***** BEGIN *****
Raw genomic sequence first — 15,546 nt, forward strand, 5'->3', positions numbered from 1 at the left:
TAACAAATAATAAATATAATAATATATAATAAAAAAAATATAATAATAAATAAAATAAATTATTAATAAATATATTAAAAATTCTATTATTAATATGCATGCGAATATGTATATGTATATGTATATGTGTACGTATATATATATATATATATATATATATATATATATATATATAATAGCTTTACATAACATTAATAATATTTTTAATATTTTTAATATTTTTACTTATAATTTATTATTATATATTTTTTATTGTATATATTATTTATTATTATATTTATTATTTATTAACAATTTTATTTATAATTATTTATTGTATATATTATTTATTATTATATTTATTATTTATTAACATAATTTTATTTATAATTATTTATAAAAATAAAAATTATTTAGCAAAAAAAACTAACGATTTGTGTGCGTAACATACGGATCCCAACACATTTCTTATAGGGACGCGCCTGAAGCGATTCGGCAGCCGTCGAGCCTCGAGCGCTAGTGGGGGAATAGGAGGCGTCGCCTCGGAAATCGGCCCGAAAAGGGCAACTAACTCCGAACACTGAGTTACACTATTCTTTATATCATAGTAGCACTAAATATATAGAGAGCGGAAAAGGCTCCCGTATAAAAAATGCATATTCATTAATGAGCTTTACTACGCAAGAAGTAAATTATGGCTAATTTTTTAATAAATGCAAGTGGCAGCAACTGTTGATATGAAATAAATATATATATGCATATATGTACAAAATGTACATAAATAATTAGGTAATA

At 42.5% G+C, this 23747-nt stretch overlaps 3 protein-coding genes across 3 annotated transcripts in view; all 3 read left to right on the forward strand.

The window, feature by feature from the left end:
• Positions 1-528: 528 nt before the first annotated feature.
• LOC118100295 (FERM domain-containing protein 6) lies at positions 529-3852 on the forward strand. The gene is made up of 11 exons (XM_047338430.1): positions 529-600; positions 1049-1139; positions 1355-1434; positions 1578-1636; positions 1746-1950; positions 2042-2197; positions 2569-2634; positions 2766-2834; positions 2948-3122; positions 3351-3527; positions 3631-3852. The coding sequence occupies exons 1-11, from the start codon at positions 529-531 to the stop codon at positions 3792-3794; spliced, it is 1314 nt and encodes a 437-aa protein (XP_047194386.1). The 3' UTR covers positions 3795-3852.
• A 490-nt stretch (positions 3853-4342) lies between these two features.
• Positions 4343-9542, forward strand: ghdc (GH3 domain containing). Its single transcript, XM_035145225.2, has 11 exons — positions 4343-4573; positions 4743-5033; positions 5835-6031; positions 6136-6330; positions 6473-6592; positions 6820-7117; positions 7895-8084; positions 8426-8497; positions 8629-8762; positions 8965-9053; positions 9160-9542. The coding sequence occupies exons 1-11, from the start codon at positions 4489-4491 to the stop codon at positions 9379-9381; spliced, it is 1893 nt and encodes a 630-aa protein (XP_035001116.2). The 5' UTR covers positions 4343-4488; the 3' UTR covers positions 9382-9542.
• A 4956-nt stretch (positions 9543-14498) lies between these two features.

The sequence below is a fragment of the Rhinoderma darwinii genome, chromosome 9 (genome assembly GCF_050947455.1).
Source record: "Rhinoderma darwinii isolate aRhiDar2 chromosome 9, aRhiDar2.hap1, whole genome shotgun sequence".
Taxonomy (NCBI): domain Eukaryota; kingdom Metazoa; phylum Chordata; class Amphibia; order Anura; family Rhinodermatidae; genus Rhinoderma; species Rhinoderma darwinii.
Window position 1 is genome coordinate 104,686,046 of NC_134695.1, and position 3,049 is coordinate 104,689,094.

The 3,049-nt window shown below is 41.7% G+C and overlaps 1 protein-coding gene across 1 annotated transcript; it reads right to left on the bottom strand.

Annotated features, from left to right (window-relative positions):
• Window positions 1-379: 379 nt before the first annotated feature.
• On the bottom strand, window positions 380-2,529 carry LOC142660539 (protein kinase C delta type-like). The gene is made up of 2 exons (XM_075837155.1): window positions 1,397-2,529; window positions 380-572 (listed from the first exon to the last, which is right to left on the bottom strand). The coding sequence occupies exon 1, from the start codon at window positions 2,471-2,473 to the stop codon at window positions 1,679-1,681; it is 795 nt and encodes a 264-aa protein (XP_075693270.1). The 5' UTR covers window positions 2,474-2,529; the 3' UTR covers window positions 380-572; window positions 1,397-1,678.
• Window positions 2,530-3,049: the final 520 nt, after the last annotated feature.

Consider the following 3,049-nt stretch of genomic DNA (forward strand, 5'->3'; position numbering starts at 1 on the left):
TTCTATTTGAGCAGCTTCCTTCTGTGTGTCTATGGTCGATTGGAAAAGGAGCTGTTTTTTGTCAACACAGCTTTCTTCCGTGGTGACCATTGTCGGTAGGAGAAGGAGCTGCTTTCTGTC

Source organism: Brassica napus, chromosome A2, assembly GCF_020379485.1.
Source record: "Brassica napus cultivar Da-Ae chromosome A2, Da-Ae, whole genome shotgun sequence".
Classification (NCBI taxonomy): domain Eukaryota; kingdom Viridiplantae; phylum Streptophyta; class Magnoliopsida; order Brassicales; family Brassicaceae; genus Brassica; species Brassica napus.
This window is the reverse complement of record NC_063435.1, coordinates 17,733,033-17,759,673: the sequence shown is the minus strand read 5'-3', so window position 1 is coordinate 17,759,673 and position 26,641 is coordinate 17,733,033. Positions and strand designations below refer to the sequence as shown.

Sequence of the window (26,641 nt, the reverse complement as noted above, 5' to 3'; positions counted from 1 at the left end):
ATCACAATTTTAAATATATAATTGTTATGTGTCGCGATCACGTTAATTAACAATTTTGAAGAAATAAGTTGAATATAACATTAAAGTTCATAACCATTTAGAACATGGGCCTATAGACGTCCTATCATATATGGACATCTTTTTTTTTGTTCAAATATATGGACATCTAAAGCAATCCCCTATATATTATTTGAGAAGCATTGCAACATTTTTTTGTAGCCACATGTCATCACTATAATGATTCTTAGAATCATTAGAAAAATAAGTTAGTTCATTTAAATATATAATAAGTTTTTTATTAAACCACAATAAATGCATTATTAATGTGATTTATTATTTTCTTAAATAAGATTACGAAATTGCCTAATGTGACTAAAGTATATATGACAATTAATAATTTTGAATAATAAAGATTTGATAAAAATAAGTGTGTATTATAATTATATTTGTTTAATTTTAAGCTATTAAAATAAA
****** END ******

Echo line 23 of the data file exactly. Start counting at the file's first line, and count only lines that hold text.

Classification (NCBI taxonomy): domain Eukaryota; kingdom Viridiplantae; phylum Streptophyta; class Magnoliopsida; order Brassicales; family Brassicaceae; genus Brassica; species Brassica napus.